Toward the speakers.
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Just to clarify, the current is AC, or Alternating Current, so it goes both ways. Therefore it is better to think of the directionality in terms of a "source" and a "load". In a metrology (calibration) lab, the shield of a cable is usually only connected at the source end in order to prevent ground loops (I'm simplifying this a little). The arrows on the cable should be pointing toward the load, which in the case of a pre-amp to power-amp connection would be the power-amp.
My understaning is that unless there is some shielding on one end only it does not make any difference as long as you are consistent. There is some difference of opinion as to whether this makes any difference. The theory is that at the molecular level current creates some one way path (which is hard to understand given we are dealing with current that changes direction each 1/2 cycle)or allows gas to escape or something.....
www.soundstage.com/yfiles/yfiles200005.htm presents some of the views of those who are suppose to know such things.
Sincerely, I remain(even more than usual)
Mr Strassner, the cable genius behind HMS cables says that it does make a whole lot of a difference.
This guy is developing the measuremant banks and instruments in super conductor tests,(special super cooled conductors, who loose their electric resistance at one point and science hopes to eventually help solving mankind's energy problems with super conductors) besides his audiophile line of HMS cables.
He is one of the world-wide authorities to ask about cables and currents. And yes, his cables come with arrows. As a stout scientist, he does not believe in some sort of Voodoo and if he thinks that at least in his cables it does make a difference, than we laypeople can trust his superior knowledge of currents and conductors.
Since you only have two choices to connect your cables anyway, why not follow your cable manufacturer's recommendation and hook them up accordingly?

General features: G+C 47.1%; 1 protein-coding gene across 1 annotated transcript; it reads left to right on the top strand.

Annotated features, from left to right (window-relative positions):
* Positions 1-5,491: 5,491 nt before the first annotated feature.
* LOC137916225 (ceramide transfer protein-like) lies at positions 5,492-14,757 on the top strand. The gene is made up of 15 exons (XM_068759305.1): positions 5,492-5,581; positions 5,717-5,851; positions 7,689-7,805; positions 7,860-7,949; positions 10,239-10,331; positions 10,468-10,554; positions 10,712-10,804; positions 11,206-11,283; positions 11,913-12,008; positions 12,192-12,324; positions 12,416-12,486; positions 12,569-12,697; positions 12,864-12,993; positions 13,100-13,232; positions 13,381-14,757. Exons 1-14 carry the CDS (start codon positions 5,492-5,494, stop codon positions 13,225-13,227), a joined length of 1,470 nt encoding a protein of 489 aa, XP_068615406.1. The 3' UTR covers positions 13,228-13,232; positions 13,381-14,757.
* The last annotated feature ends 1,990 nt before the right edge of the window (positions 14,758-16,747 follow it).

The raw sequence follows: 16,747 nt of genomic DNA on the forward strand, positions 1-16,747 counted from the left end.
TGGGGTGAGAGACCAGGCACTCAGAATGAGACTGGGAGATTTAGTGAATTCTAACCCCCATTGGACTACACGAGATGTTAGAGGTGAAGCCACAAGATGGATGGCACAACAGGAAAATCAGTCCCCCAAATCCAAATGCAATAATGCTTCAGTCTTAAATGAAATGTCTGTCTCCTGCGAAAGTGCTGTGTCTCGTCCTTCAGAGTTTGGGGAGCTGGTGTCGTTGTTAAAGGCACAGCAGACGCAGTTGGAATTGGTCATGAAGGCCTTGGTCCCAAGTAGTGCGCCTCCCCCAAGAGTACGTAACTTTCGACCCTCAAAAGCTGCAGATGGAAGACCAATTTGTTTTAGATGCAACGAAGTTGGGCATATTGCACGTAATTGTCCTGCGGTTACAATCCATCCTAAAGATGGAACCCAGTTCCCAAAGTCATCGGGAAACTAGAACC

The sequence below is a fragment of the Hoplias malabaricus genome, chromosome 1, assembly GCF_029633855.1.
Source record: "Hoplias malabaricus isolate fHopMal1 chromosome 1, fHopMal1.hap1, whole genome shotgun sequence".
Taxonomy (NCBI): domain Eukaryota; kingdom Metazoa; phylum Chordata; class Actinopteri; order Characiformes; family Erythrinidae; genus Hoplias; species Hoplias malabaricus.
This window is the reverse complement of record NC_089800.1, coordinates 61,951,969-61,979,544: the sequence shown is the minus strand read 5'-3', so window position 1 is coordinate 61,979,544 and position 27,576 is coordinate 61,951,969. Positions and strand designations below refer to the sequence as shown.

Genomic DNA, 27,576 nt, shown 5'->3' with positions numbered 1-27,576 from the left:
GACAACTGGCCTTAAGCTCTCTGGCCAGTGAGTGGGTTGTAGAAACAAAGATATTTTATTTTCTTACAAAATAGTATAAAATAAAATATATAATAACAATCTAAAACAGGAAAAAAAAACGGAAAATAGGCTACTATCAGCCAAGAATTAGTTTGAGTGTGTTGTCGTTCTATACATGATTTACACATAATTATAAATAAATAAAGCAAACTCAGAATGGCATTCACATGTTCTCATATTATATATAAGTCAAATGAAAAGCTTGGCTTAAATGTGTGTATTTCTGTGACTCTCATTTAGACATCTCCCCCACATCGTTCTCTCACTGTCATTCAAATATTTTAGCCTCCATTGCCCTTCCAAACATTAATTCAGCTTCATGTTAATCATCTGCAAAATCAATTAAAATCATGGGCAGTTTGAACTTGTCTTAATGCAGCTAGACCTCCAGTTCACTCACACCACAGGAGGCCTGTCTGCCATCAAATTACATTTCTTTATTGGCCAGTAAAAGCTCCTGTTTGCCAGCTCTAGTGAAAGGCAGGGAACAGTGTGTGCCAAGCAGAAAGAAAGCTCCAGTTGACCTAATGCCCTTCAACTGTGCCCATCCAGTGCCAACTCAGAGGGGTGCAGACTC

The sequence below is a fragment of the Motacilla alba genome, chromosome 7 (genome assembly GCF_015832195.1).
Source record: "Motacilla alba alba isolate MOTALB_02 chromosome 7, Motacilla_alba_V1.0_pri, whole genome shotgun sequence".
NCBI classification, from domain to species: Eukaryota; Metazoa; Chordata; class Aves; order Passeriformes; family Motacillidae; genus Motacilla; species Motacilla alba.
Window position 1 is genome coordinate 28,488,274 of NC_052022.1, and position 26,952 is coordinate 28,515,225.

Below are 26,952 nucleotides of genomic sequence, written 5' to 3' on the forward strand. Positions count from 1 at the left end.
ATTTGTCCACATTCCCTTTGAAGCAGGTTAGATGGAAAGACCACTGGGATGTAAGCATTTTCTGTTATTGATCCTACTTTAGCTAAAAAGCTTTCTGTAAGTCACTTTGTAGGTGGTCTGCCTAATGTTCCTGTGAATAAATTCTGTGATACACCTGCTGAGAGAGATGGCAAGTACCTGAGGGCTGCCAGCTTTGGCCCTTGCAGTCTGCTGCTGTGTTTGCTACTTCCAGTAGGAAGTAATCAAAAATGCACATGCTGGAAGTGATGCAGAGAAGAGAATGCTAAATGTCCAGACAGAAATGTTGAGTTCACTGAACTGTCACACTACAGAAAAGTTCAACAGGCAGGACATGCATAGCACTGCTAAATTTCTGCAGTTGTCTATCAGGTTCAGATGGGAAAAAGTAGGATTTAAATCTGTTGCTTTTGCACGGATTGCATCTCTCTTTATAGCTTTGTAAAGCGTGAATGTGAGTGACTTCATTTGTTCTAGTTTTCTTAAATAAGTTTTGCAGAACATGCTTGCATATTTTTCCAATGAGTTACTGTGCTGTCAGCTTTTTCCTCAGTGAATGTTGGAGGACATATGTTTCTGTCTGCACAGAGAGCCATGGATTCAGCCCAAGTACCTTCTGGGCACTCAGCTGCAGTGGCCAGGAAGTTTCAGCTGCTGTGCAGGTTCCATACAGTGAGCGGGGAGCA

I assume that even if you do not gain anything, you can at least have some rest in mind that you followed your manufacturers guidelines. So what do you loose by follwing these outlines?....Right, you can only gain.
I agree with the info on the Innersound site. After having many of the highest of "high-end" cables (or should I say "tone controls"), I find the cables from Innersound to be as good as...or better than any others. The Innersound cables are not directional.
For what it's worth...from BMW to Intel/Microsoft, to IBM, to NASA, wires and signal traces are not thought of as directional.
However, this is a great profit center for many, many audio interconnect/wire companies.
The Nordost website says that Nordost cables are not directional as manufactured, but that after 70 or 80 hours of play, they will sound better in the direction used. They suggest pointing the arrow in the direction of signal flow - obviously just as a marker. It should be a simple matter to flip the direction and test the sound both ways, but I confess to not having tried it.
Nordost must haved had a change in policy, probably because it caused confusion with other brands. A nordost box I have in front of me sais the opposite (at source) of this below from their website:
What direction should the arrows on the cable
Unless otherwise noted on the packaging, speaker cables should
be connected with the directional arrows pointing to the
loudspeakers. Interconnect(signal) cables should be connected
with the arrows pointing in the direction of the signal flow. For
example, from a Tuner, VCR,CD or DVD player the arrows should
go to the preamplifier or amplifier. From the pre-amp the arrows
should go into the amplifier.
Notice the "unless otherwise noted on the packaging".